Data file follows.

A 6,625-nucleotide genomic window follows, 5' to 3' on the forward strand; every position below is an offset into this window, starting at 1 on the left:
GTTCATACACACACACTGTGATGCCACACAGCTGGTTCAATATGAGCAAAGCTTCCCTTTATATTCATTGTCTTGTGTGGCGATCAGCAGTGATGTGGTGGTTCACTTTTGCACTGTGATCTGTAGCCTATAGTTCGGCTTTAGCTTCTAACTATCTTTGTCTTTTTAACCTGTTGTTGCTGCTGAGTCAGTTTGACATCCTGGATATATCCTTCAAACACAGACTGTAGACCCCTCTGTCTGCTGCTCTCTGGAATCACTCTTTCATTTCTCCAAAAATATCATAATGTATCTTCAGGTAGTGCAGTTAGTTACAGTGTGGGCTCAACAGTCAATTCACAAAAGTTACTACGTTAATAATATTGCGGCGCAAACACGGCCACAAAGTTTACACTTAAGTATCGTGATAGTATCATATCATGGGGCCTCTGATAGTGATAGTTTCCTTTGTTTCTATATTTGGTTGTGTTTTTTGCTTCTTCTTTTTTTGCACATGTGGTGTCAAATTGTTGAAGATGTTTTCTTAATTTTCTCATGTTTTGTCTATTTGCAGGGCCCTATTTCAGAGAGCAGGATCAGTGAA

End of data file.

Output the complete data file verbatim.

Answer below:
A 6,625-nucleotide genomic window follows, 5' to 3' on the forward strand; every position below is an offset into this window, starting at 1 on the left:
GTTCATACACACACACTGTGATGCCACACAGCTGGTTCAATATGAGCAAAGCTTCCCTTTATATTCATTGTCTTGTGTGGCGATCAGCAGTGATGTGGTGGTTCACTTTTGCACTGTGATCTGTAGCCTATAGTTCGGCTTTAGCTTCTAACTATCTTTGTCTTTTTAACCTGTTGTTGCTGCTGAGTCAGTTTGACATCCTGGATATATCCTTCAAACACAGACTGTAGACCCCTCTGTCTGCTGCTCTCTGGAATCACTCTTTCATTTCTCCAAAAATATCATAATGTATCTTCAGGTAGTGCAGTTAGTTACAGTGTGGGCTCAACAGTCAATTCACAAAAGTTACTACGTTAATAATATTGCGGCGCAAACACGGCCACAAAGTTTACACTTAAGTATCGTGATAGTATCATATCATGGGGCCTCTGATAGTGATAGTTTCCTTTGTTTCTATATTTGGTTGTGTTTTTTGCTTCTTCTTTTTTTGCACATGTGGTGTCAAATTGTTGAAGATGTTTTCTTAATTTTCTCATGTTTTGTCTATTTGCAGGGCCCTATTTCAGAGAGCAGGATCAGTGAA